Trial date set for fraud case against Church of Scientology in France

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Saturday, January 31, 2009

A trial date has been set in a fraud case against the Church of Scientology in France. The date for the first hearing has been set for May 25, 2009. If the Church is found guilty, then Scientology would be ruled illegal and would be banned from operating in France.

Scientology Celebrity Centre on Franklin Avenue in Los Angeles, California
Image: Minnaert.

Prosecutors claim that the Church is engaged in illicit practices in attempts to sell their alleged self-help material. The Church also faces charges of illegally operating as a pharmacy by illegally treating individuals with prescription medications.

The charges come from an unnamed woman, who in 1998 purchased nearly 140,000 (US$30,000) worth of Scientology self-help material which allegedly included prescription drugs. After a few months passed, the woman said she felt like she was being scammed.

Following several complaints from other unnamed individuals and an investigation, judge Jean-Christophe Hullin ordered the Church's 'Celebrity Center', and the seven managers to be put on trial for fraud and "illegally practicing as pharmacists."

Cquote1.svg The special treatment reserved for the Church of Scientology Celebrity Center raises questions about the equality of the justice system and the presumption of innocence. Cquote2.svg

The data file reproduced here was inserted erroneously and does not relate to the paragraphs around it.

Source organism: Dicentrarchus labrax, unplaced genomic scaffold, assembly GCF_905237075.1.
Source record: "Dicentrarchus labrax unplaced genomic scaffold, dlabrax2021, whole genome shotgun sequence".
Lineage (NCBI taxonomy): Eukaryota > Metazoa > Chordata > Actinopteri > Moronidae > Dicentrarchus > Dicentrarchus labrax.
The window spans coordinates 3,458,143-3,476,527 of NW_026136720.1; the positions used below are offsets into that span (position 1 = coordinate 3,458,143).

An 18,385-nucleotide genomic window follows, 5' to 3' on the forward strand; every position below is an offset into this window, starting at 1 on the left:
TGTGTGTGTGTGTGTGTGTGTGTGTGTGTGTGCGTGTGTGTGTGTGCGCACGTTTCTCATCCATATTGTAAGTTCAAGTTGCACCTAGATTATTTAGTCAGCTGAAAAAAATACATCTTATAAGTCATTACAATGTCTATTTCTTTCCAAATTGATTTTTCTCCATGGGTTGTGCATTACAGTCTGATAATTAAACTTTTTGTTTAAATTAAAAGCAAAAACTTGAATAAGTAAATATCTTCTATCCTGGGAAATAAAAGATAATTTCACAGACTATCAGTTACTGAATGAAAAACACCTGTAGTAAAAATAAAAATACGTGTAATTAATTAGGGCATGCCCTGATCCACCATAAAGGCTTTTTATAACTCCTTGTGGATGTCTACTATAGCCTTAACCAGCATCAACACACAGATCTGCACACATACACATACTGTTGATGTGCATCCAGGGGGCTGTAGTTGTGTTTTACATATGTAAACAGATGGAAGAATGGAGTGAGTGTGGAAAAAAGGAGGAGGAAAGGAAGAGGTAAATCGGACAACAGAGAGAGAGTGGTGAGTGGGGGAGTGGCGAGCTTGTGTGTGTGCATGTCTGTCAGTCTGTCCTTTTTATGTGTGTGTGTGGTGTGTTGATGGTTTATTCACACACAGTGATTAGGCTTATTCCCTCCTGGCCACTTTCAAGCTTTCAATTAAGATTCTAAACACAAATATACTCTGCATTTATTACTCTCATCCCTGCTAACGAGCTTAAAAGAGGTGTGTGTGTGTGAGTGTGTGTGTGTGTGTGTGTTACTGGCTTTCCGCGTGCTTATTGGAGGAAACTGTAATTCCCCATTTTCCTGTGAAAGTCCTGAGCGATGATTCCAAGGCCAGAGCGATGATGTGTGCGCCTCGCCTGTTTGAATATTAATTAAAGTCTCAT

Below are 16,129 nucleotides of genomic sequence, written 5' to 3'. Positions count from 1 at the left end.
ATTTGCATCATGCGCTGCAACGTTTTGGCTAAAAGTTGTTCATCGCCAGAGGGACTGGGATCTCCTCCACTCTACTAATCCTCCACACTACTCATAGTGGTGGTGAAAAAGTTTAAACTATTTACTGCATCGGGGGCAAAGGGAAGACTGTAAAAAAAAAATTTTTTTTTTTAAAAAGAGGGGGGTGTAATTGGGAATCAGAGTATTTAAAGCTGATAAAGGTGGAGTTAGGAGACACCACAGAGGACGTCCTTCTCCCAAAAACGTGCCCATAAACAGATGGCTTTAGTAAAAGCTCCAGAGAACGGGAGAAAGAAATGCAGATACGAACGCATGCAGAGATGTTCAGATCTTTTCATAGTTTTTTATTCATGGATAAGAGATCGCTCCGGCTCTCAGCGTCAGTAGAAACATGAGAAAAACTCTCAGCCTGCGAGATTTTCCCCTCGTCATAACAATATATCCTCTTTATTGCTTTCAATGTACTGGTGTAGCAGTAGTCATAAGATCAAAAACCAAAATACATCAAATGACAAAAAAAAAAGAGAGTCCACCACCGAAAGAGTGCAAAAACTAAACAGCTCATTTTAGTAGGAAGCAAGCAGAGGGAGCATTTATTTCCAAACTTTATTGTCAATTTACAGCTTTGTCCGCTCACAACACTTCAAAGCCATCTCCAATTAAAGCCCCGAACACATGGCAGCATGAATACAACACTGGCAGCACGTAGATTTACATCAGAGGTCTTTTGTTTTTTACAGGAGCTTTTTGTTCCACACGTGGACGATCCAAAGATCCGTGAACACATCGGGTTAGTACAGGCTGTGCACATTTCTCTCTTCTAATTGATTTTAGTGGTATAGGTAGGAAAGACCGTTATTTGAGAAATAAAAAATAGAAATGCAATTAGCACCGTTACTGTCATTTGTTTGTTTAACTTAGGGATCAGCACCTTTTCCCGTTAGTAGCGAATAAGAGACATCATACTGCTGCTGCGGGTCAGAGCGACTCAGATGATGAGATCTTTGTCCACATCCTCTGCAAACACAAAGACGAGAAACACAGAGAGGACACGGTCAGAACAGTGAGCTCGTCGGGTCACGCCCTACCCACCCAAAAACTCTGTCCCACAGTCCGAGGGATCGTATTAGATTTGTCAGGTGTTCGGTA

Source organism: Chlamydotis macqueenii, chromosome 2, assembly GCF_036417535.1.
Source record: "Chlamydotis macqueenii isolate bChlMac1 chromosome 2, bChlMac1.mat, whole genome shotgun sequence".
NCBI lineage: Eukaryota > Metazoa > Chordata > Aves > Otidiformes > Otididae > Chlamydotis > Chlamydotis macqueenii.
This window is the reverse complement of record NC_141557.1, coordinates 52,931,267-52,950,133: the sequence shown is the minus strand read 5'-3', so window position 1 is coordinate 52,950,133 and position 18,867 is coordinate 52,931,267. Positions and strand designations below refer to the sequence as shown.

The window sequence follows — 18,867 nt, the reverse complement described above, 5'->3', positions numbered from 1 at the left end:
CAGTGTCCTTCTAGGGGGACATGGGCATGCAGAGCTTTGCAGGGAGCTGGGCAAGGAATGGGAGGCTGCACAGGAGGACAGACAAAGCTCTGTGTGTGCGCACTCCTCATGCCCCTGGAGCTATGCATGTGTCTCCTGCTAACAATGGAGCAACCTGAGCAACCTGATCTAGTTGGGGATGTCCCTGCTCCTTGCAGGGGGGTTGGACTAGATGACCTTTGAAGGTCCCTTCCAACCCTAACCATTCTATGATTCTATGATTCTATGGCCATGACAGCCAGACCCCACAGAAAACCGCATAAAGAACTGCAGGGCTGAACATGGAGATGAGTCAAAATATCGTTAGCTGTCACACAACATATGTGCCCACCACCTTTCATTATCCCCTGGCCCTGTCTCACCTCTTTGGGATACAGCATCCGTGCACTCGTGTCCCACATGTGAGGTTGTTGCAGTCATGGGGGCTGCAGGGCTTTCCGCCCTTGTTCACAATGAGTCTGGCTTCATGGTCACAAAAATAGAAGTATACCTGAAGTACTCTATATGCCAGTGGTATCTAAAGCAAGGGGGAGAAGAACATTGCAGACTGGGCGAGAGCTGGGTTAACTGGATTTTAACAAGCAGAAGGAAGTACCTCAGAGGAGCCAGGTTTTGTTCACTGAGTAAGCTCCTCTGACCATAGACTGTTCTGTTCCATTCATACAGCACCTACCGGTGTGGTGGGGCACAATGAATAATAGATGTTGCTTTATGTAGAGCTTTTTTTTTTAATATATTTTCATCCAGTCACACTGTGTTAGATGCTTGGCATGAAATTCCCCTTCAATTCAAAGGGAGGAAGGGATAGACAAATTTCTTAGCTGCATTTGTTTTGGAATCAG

Church of Scientology statement

On September 8, 2008 the Church released a statement following the order to stand trial saying that they felt "stigmatized" by the French judicial system.

"The special treatment reserved for the Church of Scientology Celebrity Center raises questions about the equality of the justice system and the presumption of innocence," the Church said in a statement to the press.

This is not the first time the Church has been accused of fraud in France. They have also been convicted of it several times, including the Church's founder, L. Ron Hubbard who was convicted of fraud in 1978. In 1997 the Church was convicted of fraud in Lyon and 1999 in Marseille. The 1978 convictions included Hubbard and his wife at the time, Mary Sue, both now deceased, and two other Scientologists.

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The 1978 convictions included Hubbard and four Scientologists after a seven year investigation into the Church by the French authorities. The court ruled that Hubbard and the others were using Scientology by making fraudulent claims that it was curing people from diseases to "increase the financial revenue" of the Church, and the ruling ordered Hubbard and the Scientologists to serve four years in prison.

However, Hubbard, along with the four Scientologists fled France, never to return, and never served a prison term.

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Sources

Wikipedia Learn more about Scientology controversies and Scientology as a state-recognized religion on Wikipedia.
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